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Apr. 27th, 2016


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Reviews Published

100 Book Reviews

Mar. 21st, 2017


A good year for daffodils

Last year, many of my daffodils came up blind, which I couldn’t understand. This year there are hundreds of them out all over the garden and buds promising more. I don’t understand that, either and suppose it’s something to do with weather conditions. I’ve broken my golden rule of taking flower pictures in dull weather (always better) but you get the general idea of profusion, even though the photo shows only one small corner.
more daffs and primrosesCollapse )

Mar. 20th, 2017


The Dark Flood Rises, Margaret Drabble

The last book by Margaret Drabble I reviewed was The Pure Gold Baby, which I liked very much. I see I read it over a weekend. Her most recent novel, The Dark Flood Rises, took me much longer and is the reason I haven’t read many books this month. There it sat on the table and there I sat on the sofa not really wanting to pick it up again. This is because it’s all about ageing and dying, which is a pretty depressing subject for someone my age.

The main character, Fran, is in her seventies but still employed and hyperactive. Her work involves inspecting living facilities for the elderly, a useful way in to the main topic of the book. There is a large cast of characters, mostly comfortably off and many with a literary background. The sometimes tenuous connection between them all is very cleverly woven into the story. It’s a very clever book, written in Drabble’s characteristic style (give me a paragraph from one of her novels and I bet I could guess the author), and absolutely full of literary allusions which I think would pass many people by.

Drabble ponders ways of dealing with age: Fran busily fills every minute while her ex Claude (who is dying) gives in and makes himself as comfortable as possible. The book raises many questions for which Drabble provides no answers. Is it better to die young and avoid old age altogether? Can religion provide consolation? Is life so worth living that it should be clung on to? Call no man happy until he is dead. is quoted at least twice. It’s a good book but one which offers no cheer or hope.

At the market on Saturday, I bought some of those facsimile Crime Club editions of Agatha Christie novels. It was a relief to finish TDFR and turn to Poirot, where a body is just a puzzle and nothing you need care about.

In other news, Winifred Peck's Bewildering Cares is currently free for the Kindle.

Mar. 4th, 2017


The Lark, E Nesbit

Silly me, when I first saw this title, knowing nothing about the book, I thought of birds: The Lark on the Wing, that sort of thing. ‘Lark’ is actually being used in its old fashioned sense of fun. ’Coo, what a lark!’ as young people might have said in 1919, when the book is set. It’s also a Pollyanna-ish way of looking on the bright side of everything.

Jane and Lucilla, young women with expectations, are summoned from boarding school by their guardian/trustee and whisked away to an unknown destination. There they learn that the trustee has absconded after losing their small fortunes, leaving them with a cottage and £500.00 in the bank. Are they downhearted? Of course not, because Jane declares that every difficulty will be ‘a lark’. They begin by almost accidentally selling flowers from their garden. When they are given the use of a large garden nearby, they expand the business into a market garden and employ a gardener. Things do just happen to these girls! The big house also falls into their laps and they decide they must have Pigs, or paying guests to pay for it. Things go wrong but never mind, it’s all a lark!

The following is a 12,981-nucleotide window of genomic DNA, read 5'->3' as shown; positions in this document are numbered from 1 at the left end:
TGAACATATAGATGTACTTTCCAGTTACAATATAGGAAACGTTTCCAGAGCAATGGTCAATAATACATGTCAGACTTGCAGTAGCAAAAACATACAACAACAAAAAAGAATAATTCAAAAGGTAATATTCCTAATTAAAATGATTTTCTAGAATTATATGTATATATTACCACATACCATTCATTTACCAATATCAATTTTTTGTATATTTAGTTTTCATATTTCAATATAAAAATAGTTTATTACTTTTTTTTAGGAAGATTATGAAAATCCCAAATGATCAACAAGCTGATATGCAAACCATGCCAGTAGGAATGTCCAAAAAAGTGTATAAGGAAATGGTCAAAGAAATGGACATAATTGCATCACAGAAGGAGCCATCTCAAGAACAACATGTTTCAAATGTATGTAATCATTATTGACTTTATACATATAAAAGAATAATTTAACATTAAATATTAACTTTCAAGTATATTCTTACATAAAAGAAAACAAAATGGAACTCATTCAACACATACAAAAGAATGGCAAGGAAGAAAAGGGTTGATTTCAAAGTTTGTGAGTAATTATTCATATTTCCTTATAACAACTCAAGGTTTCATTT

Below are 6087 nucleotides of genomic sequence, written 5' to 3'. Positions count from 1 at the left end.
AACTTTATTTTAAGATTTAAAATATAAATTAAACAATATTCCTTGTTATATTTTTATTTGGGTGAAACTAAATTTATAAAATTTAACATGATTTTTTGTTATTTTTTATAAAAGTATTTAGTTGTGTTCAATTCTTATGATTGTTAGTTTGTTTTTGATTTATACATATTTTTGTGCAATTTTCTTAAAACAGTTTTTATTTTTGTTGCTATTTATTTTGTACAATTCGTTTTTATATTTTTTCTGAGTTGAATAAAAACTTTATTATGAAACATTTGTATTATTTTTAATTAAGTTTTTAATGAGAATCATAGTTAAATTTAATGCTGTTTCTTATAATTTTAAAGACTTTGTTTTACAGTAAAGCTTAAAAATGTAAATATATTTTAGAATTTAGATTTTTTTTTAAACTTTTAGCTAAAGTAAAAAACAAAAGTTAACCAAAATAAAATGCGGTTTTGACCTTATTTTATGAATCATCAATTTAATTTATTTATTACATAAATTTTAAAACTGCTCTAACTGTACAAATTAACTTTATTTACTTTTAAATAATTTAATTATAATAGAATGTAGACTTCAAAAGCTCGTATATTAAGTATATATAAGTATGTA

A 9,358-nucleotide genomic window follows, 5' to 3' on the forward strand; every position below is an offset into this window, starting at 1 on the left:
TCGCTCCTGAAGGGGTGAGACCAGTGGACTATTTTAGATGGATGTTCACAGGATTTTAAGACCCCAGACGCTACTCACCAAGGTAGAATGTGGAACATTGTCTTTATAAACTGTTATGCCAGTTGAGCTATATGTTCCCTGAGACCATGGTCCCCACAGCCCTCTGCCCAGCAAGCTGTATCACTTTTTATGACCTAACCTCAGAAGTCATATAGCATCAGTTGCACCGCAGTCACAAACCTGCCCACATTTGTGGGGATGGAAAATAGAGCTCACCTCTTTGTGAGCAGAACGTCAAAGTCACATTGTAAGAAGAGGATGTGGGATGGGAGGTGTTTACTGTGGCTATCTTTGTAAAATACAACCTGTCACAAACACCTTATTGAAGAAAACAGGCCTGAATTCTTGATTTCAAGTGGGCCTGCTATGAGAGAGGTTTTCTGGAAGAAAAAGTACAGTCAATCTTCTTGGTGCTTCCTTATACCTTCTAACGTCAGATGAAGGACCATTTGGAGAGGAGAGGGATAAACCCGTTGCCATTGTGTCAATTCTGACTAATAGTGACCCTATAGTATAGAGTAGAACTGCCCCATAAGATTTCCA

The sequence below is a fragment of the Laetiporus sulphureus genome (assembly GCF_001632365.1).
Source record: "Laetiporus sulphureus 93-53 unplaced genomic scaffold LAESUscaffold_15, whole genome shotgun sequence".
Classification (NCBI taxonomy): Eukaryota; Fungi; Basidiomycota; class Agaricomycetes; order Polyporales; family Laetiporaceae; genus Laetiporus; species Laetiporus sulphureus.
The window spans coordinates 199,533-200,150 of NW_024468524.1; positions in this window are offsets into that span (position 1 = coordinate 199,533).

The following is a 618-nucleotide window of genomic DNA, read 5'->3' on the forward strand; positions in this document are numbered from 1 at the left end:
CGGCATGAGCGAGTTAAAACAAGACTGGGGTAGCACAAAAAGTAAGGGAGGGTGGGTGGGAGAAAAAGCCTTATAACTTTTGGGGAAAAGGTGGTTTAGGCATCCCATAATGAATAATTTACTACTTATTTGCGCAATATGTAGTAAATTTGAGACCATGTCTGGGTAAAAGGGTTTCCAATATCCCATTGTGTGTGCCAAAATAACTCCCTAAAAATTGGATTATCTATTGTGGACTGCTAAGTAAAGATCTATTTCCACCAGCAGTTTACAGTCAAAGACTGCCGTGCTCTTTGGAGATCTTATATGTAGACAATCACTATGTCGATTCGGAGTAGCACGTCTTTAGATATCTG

None of these things would be possible without the (sometimes unwelcome) help of an obliging young man called Mr Rochester, nephew of the owner of the big house. Why did Nesbit choose those particular names for her main love interest in the novel? The two could not be less like Charlotte Brontë’s characters, and a good thing, too. Perhaps it was a deliberate joke. The book is full of descriptions of things: flowers, old china, old silver, clothes, dainty tablecloths. In her introduction, Charlotte Moore suggests that Nesbit did this remembering more prosperous times, when she herself delighted in acquiring lovely things for her home. Here is an example.

‘They were occupied in covering two easy-chairs with bright chintz. I am sorry to say that they had cut up a pair of curtains twelve feet long by six feet wide so as to avoid the extravagance of buying new cretonne to brighten the sitting room which they were arranging for their new guests. The curtains were beautiful, with purple birds and pink peonies and pagodas of just the right shade of yellow to be worthy to associate with the pinks and the purples. The curtains were lined and bordered with faded rose-coloured Chinese silk, and pounds could not have bought their like. Shillings, on the other hand, and not so very many of them either, could have bought the cretonne. Pity, but do not despise these inexperienced housekeepers. They did not know – how should they?’

In that passage you see the authorial tone of the book: wonderfully descriptive and wryly commenting on events as they unfold. This book is a lovely piece of froth, sparkling with Nesbit’s wit and just a touch of magic. The kind of book you might write to cheer yourself up. I am so glad that it’s been reissued as a Furrowed Middlebrow book and many thanks to Dean Street Press for giving me a preview. Highly recommended.

Mar. 1st, 2017


February books

Sober as a Judge, Henry Cecil
The Warrielaw Jewel , Winifred Peck
Keeping Secrets, Sue Gee
The Woman who Walked in Sunshine , Alexander McCall Smith
The Little Beach Street Bakery, Jenny Colgan
A Secret Garden , Katie Fforde
The Second Bride , Katharine Swartz
The Murder at Sissingham Hall, Clara Benson
With the Sun in my Eyes, Beverley Nichols
Currently reading: The Lark, E Nesbit
reviewsCollapse )

Miss Treadway bargain today

This book is 99p for the Kindle today.

Feb. 27th, 2017


Two new books for February